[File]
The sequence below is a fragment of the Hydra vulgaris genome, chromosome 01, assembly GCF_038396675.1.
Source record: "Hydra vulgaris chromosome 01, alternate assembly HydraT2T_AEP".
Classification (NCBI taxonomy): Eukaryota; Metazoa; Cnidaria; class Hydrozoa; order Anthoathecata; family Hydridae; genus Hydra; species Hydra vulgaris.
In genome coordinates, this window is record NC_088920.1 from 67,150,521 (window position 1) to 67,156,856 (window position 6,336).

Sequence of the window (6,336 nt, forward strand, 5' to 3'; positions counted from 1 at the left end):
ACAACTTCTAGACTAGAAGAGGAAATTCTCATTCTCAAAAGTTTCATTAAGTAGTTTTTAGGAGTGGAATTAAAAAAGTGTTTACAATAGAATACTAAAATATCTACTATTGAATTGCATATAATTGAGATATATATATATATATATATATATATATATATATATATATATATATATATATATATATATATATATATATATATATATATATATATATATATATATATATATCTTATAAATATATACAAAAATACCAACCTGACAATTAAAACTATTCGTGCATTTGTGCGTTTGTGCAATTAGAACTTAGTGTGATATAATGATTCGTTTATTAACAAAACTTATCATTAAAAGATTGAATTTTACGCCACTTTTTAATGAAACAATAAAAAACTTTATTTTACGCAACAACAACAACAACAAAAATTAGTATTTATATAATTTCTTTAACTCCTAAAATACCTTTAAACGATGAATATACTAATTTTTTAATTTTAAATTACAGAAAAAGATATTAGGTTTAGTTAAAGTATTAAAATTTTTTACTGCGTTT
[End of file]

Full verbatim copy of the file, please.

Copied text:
The sequence below is a fragment of the Hydra vulgaris genome, chromosome 01, assembly GCF_038396675.1.
Source record: "Hydra vulgaris chromosome 01, alternate assembly HydraT2T_AEP".
Classification (NCBI taxonomy): Eukaryota; Metazoa; Cnidaria; class Hydrozoa; order Anthoathecata; family Hydridae; genus Hydra; species Hydra vulgaris.
In genome coordinates, this window is record NC_088920.1 from 67,150,521 (window position 1) to 67,156,856 (window position 6,336).

Sequence of the window (6,336 nt, forward strand, 5' to 3'; positions counted from 1 at the left end):
ACAACTTCTAGACTAGAAGAGGAAATTCTCATTCTCAAAAGTTTCATTAAGTAGTTTTTAGGAGTGGAATTAAAAAAGTGTTTACAATAGAATACTAAAATATCTACTATTGAATTGCATATAATTGAGATATATATATATATATATATATATATATATATATATATATATATATATATATATATATATATATATATATATATATATATATATATATATATATATATATATCTTATAAATATATACAAAAATACCAACCTGACAATTAAAACTATTCGTGCATTTGTGCGTTTGTGCAATTAGAACTTAGTGTGATATAATGATTCGTTTATTAACAAAACTTATCATTAAAAGATTGAATTTTACGCCACTTTTTAATGAAACAATAAAAAACTTTATTTTACGCAACAACAACAACAACAAAAATTAGTATTTATATAATTTCTTTAACTCCTAAAATACCTTTAAACGATGAATATACTAATTTTTTAATTTTAAATTACAGAAAAAGATATTAGGTTTAGTTAAAGTATTAAAATTTTTTACTGCGTTT